It has been more than 90 years since the last time Republicans had a monopoly on every U.S. House seat in the Mountain State.
The rate of Republican incumbents facing primary challengers has tripled during the last decade compared to the previous 40 in the Gopher State.
It has only happened one time in the last 90+ years, but the political climate just might allow the GOP to claim all nine Midwestern governorships on the ballot this November.
Stallings seeks to become the oldest candidate ever elected to the U.S. House from Idaho as he eyes the second congressional rematch of his political career.
One out of 12 Louisiana U.S. Representatives have exited and then returned to the chamber, including a 32-year hiatus by one Pelican State congressman.
Bruce Rauner becomes the 13th plurality winner in an Illinois gubernatorial primary election in state history; five have gone on to win the general election.
Peterson will crack the Top 10 list for the oldest U.S. Representatives in Minnesota history by the end of this term; only five others have served longer in the chamber.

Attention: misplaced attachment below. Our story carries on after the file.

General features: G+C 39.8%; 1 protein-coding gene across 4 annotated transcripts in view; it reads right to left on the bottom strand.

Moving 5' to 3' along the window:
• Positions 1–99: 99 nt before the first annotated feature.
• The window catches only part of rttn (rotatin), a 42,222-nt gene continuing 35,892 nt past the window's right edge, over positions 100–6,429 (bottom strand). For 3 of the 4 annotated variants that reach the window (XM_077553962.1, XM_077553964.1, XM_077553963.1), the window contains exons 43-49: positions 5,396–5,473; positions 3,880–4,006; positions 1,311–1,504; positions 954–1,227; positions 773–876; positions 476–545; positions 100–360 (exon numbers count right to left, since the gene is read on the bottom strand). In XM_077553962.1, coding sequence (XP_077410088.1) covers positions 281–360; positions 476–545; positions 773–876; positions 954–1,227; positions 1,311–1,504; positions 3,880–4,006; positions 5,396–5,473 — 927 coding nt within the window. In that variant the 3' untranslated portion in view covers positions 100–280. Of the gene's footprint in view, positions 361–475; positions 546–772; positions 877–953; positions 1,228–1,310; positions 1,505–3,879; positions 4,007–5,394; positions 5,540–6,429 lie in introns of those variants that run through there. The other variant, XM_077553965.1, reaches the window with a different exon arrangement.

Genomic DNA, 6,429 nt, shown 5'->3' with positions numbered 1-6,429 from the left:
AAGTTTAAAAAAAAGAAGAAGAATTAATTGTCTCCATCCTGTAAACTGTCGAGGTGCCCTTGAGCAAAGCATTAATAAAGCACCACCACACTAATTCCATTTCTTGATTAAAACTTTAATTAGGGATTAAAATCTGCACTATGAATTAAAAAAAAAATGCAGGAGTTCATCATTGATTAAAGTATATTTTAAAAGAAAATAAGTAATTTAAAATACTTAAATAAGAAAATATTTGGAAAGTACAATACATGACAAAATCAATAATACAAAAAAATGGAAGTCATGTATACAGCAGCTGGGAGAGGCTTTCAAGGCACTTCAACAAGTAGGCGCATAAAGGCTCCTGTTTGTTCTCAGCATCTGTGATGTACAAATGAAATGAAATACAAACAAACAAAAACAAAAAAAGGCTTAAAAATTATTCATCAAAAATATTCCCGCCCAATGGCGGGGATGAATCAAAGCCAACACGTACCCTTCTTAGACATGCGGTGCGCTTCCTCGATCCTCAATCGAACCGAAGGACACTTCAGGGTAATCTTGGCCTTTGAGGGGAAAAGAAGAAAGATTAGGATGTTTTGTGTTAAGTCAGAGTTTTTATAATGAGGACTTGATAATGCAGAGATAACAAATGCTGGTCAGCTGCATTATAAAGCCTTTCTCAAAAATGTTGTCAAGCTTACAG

A study of 5,325 congressional elections finds the number of female U.S. Representatives has more than tripled over the last 25 years, but the rate at which women are elected to the chamber still varies greatly between the states.
No losing Illinois gubernatorial nominee has come back to win the governor's race in state history and only two have made it back onto the general election ballot.
Overby is just the fifth candidate to appear on the ballot as a Libertarian in a Florida U.S. House race.
Since 1980, women have won nearly a quarter of the nation's 141 U.S. House special elections (and 58 percent of contests featuring only one female major party nominee), compared to just 11 percent of general election races.
Republican gubernatorial nominees in one state have failed to win a majority of the vote in more than 50 years.
He may have cruised to a 40-point win, but the two-term Republican incumbent was still less than 10 points from a runoff while recording the worst ever primary performance by a Texas Republican Senator.
If he loses a May runoff, Hall would become only the second of 258 incumbent Republican U.S. House members from the Lone Star State to fail to secure their party's nomination since statehood.
Republican presidential nominees have averaged a 1-point decline in the convention host state's adjusted margin of victory (or loss) vis-à-vis the national vote compared to the previous election cycle since the first televised convention in 1940.